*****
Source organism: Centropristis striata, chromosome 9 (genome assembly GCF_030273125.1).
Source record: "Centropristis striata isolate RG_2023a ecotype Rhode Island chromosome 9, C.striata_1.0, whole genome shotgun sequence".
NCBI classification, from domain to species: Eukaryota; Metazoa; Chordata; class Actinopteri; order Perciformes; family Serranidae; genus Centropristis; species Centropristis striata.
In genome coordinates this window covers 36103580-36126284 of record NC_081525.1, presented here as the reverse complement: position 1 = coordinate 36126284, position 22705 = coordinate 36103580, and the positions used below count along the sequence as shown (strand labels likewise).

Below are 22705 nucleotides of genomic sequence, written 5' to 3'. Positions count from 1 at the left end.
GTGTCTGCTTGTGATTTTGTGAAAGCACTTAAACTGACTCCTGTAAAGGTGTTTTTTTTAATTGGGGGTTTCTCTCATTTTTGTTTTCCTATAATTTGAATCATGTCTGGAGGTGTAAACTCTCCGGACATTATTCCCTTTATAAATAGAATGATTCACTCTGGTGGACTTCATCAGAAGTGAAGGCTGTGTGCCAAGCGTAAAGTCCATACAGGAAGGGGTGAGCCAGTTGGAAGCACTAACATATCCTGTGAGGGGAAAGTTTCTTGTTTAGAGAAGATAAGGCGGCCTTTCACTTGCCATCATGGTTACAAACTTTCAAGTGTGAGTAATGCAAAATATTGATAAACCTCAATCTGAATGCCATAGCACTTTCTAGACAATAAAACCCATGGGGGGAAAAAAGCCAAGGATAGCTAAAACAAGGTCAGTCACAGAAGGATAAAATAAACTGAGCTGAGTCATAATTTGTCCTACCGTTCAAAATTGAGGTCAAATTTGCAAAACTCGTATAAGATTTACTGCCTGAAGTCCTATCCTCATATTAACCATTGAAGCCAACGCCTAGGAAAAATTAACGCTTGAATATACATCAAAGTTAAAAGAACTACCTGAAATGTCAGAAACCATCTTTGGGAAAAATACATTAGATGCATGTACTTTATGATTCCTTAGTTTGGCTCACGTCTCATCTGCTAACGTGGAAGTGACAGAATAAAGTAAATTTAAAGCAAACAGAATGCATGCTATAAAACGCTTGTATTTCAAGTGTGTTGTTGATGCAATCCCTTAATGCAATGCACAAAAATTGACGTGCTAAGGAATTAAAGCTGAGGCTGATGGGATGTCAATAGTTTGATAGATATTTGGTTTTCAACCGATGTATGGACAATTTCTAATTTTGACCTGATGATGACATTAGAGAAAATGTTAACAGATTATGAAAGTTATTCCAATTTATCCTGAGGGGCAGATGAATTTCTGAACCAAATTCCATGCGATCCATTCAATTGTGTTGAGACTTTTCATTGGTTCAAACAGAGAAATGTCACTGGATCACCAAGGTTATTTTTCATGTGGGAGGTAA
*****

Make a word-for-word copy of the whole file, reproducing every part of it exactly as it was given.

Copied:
Source organism: Centropristis striata, chromosome 9 (genome assembly GCF_030273125.1).
Source record: "Centropristis striata isolate RG_2023a ecotype Rhode Island chromosome 9, C.striata_1.0, whole genome shotgun sequence".
NCBI classification, from domain to species: Eukaryota; Metazoa; Chordata; class Actinopteri; order Perciformes; family Serranidae; genus Centropristis; species Centropristis striata.
In genome coordinates this window covers 36103580-36126284 of record NC_081525.1, presented here as the reverse complement: position 1 = coordinate 36126284, position 22705 = coordinate 36103580, and the positions used below count along the sequence as shown (strand labels likewise).

Below are 22705 nucleotides of genomic sequence, written 5' to 3'. Positions count from 1 at the left end.
GTGTCTGCTTGTGATTTTGTGAAAGCACTTAAACTGACTCCTGTAAAGGTGTTTTTTTTAATTGGGGGTTTCTCTCATTTTTGTTTTCCTATAATTTGAATCATGTCTGGAGGTGTAAACTCTCCGGACATTATTCCCTTTATAAATAGAATGATTCACTCTGGTGGACTTCATCAGAAGTGAAGGCTGTGTGCCAAGCGTAAAGTCCATACAGGAAGGGGTGAGCCAGTTGGAAGCACTAACATATCCTGTGAGGGGAAAGTTTCTTGTTTAGAGAAGATAAGGCGGCCTTTCACTTGCCATCATGGTTACAAACTTTCAAGTGTGAGTAATGCAAAATATTGATAAACCTCAATCTGAATGCCATAGCACTTTCTAGACAATAAAACCCATGGGGGGAAAAAAGCCAAGGATAGCTAAAACAAGGTCAGTCACAGAAGGATAAAATAAACTGAGCTGAGTCATAATTTGTCCTACCGTTCAAAATTGAGGTCAAATTTGCAAAACTCGTATAAGATTTACTGCCTGAAGTCCTATCCTCATATTAACCATTGAAGCCAACGCCTAGGAAAAATTAACGCTTGAATATACATCAAAGTTAAAAGAACTACCTGAAATGTCAGAAACCATCTTTGGGAAAAATACATTAGATGCATGTACTTTATGATTCCTTAGTTTGGCTCACGTCTCATCTGCTAACGTGGAAGTGACAGAATAAAGTAAATTTAAAGCAAACAGAATGCATGCTATAAAACGCTTGTATTTCAAGTGTGTTGTTGATGCAATCCCTTAATGCAATGCACAAAAATTGACGTGCTAAGGAATTAAAGCTGAGGCTGATGGGATGTCAATAGTTTGATAGATATTTGGTTTTCAACCGATGTATGGACAATTTCTAATTTTGACCTGATGATGACATTAGAGAAAATGTTAACAGATTATGAAAGTTATTCCAATTTATCCTGAGGGGCAGATGAATTTCTGAACCAAATTCCATGCGATCCATTCAATTGTGTTGAGACTTTTCATTGGTTCAAACAGAGAAATGTCACTGGATCACCAAGGTTATTTTTCATGTGGGAGGTAA